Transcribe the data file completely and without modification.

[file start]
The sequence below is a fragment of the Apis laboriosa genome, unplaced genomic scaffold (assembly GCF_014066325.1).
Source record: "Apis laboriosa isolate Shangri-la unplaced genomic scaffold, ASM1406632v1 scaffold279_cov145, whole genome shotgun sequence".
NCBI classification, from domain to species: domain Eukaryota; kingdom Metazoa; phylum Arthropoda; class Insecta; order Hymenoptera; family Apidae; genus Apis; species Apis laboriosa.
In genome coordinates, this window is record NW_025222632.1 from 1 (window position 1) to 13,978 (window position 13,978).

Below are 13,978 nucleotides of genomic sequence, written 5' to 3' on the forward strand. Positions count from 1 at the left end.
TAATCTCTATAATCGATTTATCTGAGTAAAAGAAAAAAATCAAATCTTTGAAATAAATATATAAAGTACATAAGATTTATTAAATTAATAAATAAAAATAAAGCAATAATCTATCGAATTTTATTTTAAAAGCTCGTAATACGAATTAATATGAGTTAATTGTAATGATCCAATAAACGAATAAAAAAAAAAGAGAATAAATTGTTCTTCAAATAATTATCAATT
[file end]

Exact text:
The sequence below is a fragment of the Apis laboriosa genome, unplaced genomic scaffold (assembly GCF_014066325.1).
Source record: "Apis laboriosa isolate Shangri-la unplaced genomic scaffold, ASM1406632v1 scaffold279_cov145, whole genome shotgun sequence".
NCBI classification, from domain to species: domain Eukaryota; kingdom Metazoa; phylum Arthropoda; class Insecta; order Hymenoptera; family Apidae; genus Apis; species Apis laboriosa.
In genome coordinates, this window is record NW_025222632.1 from 1 (window position 1) to 13,978 (window position 13,978).

Below are 13,978 nucleotides of genomic sequence, written 5' to 3' on the forward strand. Positions count from 1 at the left end.
TAATCTCTATAATCGATTTATCTGAGTAAAAGAAAAAAATCAAATCTTTGAAATAAATATATAAAGTACATAAGATTTATTAAATTAATAAATAAAAATAAAGCAATAATCTATCGAATTTTATTTTAAAAGCTCGTAATACGAATTAATATGAGTTAATTGTAATGATCCAATAAACGAATAAAAAAAAAAGAGAATAAATTGTTCTTCAAATAATTATCAATT